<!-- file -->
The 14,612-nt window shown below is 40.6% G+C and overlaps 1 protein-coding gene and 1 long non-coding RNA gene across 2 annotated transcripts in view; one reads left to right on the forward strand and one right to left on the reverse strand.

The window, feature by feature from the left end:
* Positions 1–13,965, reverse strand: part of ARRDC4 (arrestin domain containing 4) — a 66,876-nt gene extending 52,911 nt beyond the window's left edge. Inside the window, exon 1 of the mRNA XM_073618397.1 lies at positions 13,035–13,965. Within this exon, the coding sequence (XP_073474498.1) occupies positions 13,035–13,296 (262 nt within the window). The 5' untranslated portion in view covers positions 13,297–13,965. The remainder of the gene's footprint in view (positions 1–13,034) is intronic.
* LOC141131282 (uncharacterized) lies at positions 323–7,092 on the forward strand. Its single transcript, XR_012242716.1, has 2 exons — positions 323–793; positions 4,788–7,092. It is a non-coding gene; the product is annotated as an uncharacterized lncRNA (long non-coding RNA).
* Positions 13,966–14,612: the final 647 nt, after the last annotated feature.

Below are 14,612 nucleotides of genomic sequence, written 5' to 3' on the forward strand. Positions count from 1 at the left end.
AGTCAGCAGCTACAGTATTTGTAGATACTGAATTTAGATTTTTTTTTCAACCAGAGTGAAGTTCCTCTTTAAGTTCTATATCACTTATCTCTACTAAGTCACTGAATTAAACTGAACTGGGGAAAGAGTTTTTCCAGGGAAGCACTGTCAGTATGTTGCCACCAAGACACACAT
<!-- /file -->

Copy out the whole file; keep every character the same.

The 14,612-nt window shown below is 40.6% G+C and overlaps 1 protein-coding gene and 1 long non-coding RNA gene across 2 annotated transcripts in view; one reads left to right on the forward strand and one right to left on the reverse strand.

The window, feature by feature from the left end:
* Positions 1–13,965, reverse strand: part of ARRDC4 (arrestin domain containing 4) — a 66,876-nt gene extending 52,911 nt beyond the window's left edge. Inside the window, exon 1 of the mRNA XM_073618397.1 lies at positions 13,035–13,965. Within this exon, the coding sequence (XP_073474498.1) occupies positions 13,035–13,296 (262 nt within the window). The 5' untranslated portion in view covers positions 13,297–13,965. The remainder of the gene's footprint in view (positions 1–13,034) is intronic.
* LOC141131282 (uncharacterized) lies at positions 323–7,092 on the forward strand. Its single transcript, XR_012242716.1, has 2 exons — positions 323–793; positions 4,788–7,092. It is a non-coding gene; the product is annotated as an uncharacterized lncRNA (long non-coding RNA).
* Positions 13,966–14,612: the final 647 nt, after the last annotated feature.

Below are 14,612 nucleotides of genomic sequence, written 5' to 3' on the forward strand. Positions count from 1 at the left end.
AGTCAGCAGCTACAGTATTTGTAGATACTGAATTTAGATTTTTTTTTCAACCAGAGTGAAGTTCCTCTTTAAGTTCTATATCACTTATCTCTACTAAGTCACTGAATTAAACTGAACTGGGGAAAGAGTTTTTCCAGGGAAGCACTGTCAGTATGTTGCCACCAAGACACACAT